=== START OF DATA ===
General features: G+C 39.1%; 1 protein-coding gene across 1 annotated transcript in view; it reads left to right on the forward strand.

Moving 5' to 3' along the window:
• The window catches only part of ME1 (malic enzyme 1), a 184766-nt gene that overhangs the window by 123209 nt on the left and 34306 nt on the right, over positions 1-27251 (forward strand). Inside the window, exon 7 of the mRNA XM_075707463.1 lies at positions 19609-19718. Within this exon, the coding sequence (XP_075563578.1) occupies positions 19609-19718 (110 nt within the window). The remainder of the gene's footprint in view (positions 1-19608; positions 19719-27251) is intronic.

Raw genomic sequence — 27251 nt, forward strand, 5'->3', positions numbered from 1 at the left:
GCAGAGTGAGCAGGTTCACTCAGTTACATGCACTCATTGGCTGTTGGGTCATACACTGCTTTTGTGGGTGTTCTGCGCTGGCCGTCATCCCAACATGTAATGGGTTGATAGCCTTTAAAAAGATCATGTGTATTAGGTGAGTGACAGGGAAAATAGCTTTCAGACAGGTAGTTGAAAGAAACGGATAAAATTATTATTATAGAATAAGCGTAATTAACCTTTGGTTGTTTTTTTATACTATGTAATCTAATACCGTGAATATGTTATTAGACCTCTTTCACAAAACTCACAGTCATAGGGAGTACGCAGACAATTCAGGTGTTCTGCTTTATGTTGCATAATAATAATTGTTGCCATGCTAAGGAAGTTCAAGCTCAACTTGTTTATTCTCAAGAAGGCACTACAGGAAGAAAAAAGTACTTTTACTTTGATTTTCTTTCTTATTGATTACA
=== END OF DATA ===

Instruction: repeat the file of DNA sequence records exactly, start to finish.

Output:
General features: G+C 39.1%; 1 protein-coding gene across 1 annotated transcript in view; it reads left to right on the forward strand.

Moving 5' to 3' along the window:
• The window catches only part of ME1 (malic enzyme 1), a 184766-nt gene that overhangs the window by 123209 nt on the left and 34306 nt on the right, over positions 1-27251 (forward strand). Inside the window, exon 7 of the mRNA XM_075707463.1 lies at positions 19609-19718. Within this exon, the coding sequence (XP_075563578.1) occupies positions 19609-19718 (110 nt within the window). The remainder of the gene's footprint in view (positions 1-19608; positions 19719-27251) is intronic.

Raw genomic sequence — 27251 nt, forward strand, 5'->3', positions numbered from 1 at the left:
GCAGAGTGAGCAGGTTCACTCAGTTACATGCACTCATTGGCTGTTGGGTCATACACTGCTTTTGTGGGTGTTCTGCGCTGGCCGTCATCCCAACATGTAATGGGTTGATAGCCTTTAAAAAGATCATGTGTATTAGGTGAGTGACAGGGAAAATAGCTTTCAGACAGGTAGTTGAAAGAAACGGATAAAATTATTATTATAGAATAAGCGTAATTAACCTTTGGTTGTTTTTTTATACTATGTAATCTAATACCGTGAATATGTTATTAGACCTCTTTCACAAAACTCACAGTCATAGGGAGTACGCAGACAATTCAGGTGTTCTGCTTTATGTTGCATAATAATAATTGTTGCCATGCTAAGGAAGTTCAAGCTCAACTTGTTTATTCTCAAGAAGGCACTACAGGAAGAAAAAAGTACTTTTACTTTGATTTTCTTTCTTATTGATTACA